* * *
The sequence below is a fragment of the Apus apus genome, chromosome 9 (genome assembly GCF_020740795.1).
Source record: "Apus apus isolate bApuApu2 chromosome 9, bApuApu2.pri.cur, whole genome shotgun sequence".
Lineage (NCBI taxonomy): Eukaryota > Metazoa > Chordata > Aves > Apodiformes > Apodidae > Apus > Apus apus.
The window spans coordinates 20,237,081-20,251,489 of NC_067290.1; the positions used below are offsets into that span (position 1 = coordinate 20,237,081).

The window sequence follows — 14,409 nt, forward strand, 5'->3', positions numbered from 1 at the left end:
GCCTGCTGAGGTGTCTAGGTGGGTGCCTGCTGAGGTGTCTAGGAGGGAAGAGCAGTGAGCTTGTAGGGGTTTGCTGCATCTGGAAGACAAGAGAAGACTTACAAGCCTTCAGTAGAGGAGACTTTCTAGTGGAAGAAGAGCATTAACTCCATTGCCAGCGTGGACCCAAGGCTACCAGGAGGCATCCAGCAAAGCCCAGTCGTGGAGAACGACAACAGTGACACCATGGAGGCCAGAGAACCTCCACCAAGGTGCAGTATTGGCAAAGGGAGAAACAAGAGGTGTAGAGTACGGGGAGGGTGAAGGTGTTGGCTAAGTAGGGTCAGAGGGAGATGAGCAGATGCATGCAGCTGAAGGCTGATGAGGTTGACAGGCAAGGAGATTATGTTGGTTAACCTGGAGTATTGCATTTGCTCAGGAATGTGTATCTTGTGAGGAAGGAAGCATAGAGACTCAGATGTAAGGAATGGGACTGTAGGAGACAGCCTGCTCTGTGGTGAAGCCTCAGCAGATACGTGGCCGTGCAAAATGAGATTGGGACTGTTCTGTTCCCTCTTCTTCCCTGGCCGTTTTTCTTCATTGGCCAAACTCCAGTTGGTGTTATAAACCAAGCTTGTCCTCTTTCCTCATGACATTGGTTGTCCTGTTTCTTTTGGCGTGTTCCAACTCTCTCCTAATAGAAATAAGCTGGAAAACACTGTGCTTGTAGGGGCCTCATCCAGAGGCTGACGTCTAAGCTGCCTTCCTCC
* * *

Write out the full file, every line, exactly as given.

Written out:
The sequence below is a fragment of the Apus apus genome, chromosome 9 (genome assembly GCF_020740795.1).
Source record: "Apus apus isolate bApuApu2 chromosome 9, bApuApu2.pri.cur, whole genome shotgun sequence".
Lineage (NCBI taxonomy): Eukaryota > Metazoa > Chordata > Aves > Apodiformes > Apodidae > Apus > Apus apus.
The window spans coordinates 20,237,081-20,251,489 of NC_067290.1; the positions used below are offsets into that span (position 1 = coordinate 20,237,081).

The window sequence follows — 14,409 nt, forward strand, 5'->3', positions numbered from 1 at the left end:
GCCTGCTGAGGTGTCTAGGTGGGTGCCTGCTGAGGTGTCTAGGAGGGAAGAGCAGTGAGCTTGTAGGGGTTTGCTGCATCTGGAAGACAAGAGAAGACTTACAAGCCTTCAGTAGAGGAGACTTTCTAGTGGAAGAAGAGCATTAACTCCATTGCCAGCGTGGACCCAAGGCTACCAGGAGGCATCCAGCAAAGCCCAGTCGTGGAGAACGACAACAGTGACACCATGGAGGCCAGAGAACCTCCACCAAGGTGCAGTATTGGCAAAGGGAGAAACAAGAGGTGTAGAGTACGGGGAGGGTGAAGGTGTTGGCTAAGTAGGGTCAGAGGGAGATGAGCAGATGCATGCAGCTGAAGGCTGATGAGGTTGACAGGCAAGGAGATTATGTTGGTTAACCTGGAGTATTGCATTTGCTCAGGAATGTGTATCTTGTGAGGAAGGAAGCATAGAGACTCAGATGTAAGGAATGGGACTGTAGGAGACAGCCTGCTCTGTGGTGAAGCCTCAGCAGATACGTGGCCGTGCAAAATGAGATTGGGACTGTTCTGTTCCCTCTTCTTCCCTGGCCGTTTTTCTTCATTGGCCAAACTCCAGTTGGTGTTATAAACCAAGCTTGTCCTCTTTCCTCATGACATTGGTTGTCCTGTTTCTTTTGGCGTGTTCCAACTCTCTCCTAATAGAAATAAGCTGGAAAACACTGTGCTTGTAGGGGCCTCATCCAGAGGCTGACGTCTAAGCTGCCTTCCTCC